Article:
I feel your pain, man, as it is EXTREMELY frustrating to go from making great beer to making not great beer....especially when you didn't change anything!

I now ferment 27 gallon batches in (2) modified Sanke half barrel kegs that I am CERTAIN the tri-clover connections welds are sanitary/ground and polished - inside and outside. (no pics yet on my gallery.) Also, I am able to steam sanitize them by placing on a turkey fryer burner with a few gallons of water and boiling the h@ll out of it for 30 mins or so while going about the regular brewing activities, which definitely kills everything as well as eliminates the need for chemical sanitizers.

Also, FWIW, I use a chest freezer for ferm. temp control and have had suckback into the fermenters due to temp changes, but haven't had a problem yet. I can see why you would consider this though...as I have had mold and funky smells in there when I accidentally spilled beer/wort in the freezer or even on the LID of the fermenter! However, knock on wood, no problems from that. It did however make me much more fastidious about wiping down and cleaning both the freezer and the fermenters!

Sorry to be so long winded here. I guess my advice to you is look for somewhere on your equipment that you are not able to be CERTAIN is getting cleaned/sanitized. Good luck and I hope you are able to fix the problem soon.

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Old 03-03-2011, 04:14 PM   #14
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Thanks for the replies all. I'll continue to try to find where the problem is, I just wish it showed up quicker than 2-3 months after brewday.

Someone else suggested my ball-valve on the keggle, so I did a 45 minute idophor soak on that (turning the valve on and off a lot). But even then, I am currently putting boiling worth through it not only during recirculation, but also right in to the no-chill cube.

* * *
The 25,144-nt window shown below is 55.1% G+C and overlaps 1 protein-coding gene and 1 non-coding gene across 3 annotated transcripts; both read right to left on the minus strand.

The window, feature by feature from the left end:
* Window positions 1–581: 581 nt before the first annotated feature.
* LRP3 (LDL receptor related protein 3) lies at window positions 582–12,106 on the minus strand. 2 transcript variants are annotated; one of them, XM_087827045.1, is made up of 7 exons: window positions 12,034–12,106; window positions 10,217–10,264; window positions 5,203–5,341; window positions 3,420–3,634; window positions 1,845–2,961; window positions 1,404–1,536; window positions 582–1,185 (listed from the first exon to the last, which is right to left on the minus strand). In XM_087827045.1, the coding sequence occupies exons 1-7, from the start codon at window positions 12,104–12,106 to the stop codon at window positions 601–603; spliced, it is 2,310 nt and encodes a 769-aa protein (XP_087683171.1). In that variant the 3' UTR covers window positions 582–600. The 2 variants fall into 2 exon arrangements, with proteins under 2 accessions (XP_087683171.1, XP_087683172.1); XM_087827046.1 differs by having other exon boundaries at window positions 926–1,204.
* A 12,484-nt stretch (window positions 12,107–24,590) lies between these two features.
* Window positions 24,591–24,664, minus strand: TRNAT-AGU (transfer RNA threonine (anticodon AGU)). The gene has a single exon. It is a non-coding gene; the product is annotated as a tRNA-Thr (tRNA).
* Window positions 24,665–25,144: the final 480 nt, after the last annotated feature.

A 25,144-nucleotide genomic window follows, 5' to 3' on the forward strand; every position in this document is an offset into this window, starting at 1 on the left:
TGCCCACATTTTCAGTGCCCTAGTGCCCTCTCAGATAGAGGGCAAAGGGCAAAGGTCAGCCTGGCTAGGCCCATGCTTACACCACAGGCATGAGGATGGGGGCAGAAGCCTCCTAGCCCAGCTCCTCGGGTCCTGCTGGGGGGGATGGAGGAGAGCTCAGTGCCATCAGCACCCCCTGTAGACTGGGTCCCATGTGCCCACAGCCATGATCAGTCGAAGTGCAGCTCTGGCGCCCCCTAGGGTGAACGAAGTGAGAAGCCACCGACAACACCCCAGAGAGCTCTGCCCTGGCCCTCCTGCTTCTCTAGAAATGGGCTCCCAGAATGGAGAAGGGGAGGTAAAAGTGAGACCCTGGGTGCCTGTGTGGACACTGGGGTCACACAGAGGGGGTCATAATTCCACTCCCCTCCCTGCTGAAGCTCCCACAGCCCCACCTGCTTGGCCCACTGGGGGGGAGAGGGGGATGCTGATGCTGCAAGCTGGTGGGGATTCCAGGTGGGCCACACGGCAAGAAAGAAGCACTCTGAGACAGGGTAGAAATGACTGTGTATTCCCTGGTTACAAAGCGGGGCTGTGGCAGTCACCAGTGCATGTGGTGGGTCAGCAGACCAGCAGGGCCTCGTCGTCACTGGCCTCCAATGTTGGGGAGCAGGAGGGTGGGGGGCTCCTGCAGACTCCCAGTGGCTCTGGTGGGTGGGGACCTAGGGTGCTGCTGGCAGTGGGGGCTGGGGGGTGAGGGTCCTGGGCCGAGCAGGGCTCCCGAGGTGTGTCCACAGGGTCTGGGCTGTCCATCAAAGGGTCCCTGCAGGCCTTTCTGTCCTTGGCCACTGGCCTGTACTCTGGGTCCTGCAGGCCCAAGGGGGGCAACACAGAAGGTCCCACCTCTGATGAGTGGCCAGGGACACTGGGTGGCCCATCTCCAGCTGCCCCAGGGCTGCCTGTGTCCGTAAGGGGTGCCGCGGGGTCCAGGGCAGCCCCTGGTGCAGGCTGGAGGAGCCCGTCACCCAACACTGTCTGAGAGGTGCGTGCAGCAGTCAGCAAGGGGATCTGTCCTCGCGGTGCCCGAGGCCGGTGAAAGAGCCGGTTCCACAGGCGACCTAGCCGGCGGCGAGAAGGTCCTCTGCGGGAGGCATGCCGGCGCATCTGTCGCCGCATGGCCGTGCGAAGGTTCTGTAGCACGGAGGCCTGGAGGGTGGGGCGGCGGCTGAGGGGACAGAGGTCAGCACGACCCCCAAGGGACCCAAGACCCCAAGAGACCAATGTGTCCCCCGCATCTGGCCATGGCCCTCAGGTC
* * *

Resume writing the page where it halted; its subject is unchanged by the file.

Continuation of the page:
I may have to let the cube sit for a week or so next time to see if there is an issue in the brew room. So far I think I have it isolated to fermentation, as my last batch seemed to have a bit of the flavor even coming out of the fermenter (we'll have to see). Kegging system is all boil-sanitized now, so shouldn't be that anyway. If it warms up a bit, I'll do my brewing/fermenting/bottling out in my shop to see if I can get a good batch by change of location.

You guys have a good way to sterilize a (glass) fermenter? So far that's the only thing in the process that hasn't been boiled. Everything gets cleaned meticulously.

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Primary: Nothin
Secondary: Shady Lord RIS, Water to Barleywine, Pumpkin wine, burnt mead
Kegged: Crappy infected mild
Bottles: Apfelwein, 999 Barleywine, Oatmeal Stout, Robust Porter, Robust smoked porter, Simcoe Smash


Last edited by conpewter; 03-03-2011 at 04:24 PM. Reason: glass
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Old 03-03-2011, 08:41 PM   #15
theredben
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Bleach will "sterilize" it, but it needs a rinse with boiled, cooled water.

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Old 03-03-2011, 10:08 PM   #16
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Are you using secondary fermenters and if so what are you using to transfer from the primary to the secondary? If you're using a plastic auto syphon it's possible you have some ickies hiding out somwhere in that or in the tubing you're using for transfer.

Also, how are your final gravity readings? Overcarbonation + apple to me sounds like your yeast isn't finishing its job and is not cleaning up after itself. Acetaldehyde (green apple flavor) is usually caused by rushing your beer. How are your pitching rates? What temperature are you fermenting at? Possible you're fermenting a bit too cold, stalling out the yeast, and then they wake up again when you bottle / move them out of your temperature control to a warmer enviornment? If you're rushing the beer off the yeast before it's done and then closing it up into bottles that could create the problem you're describing.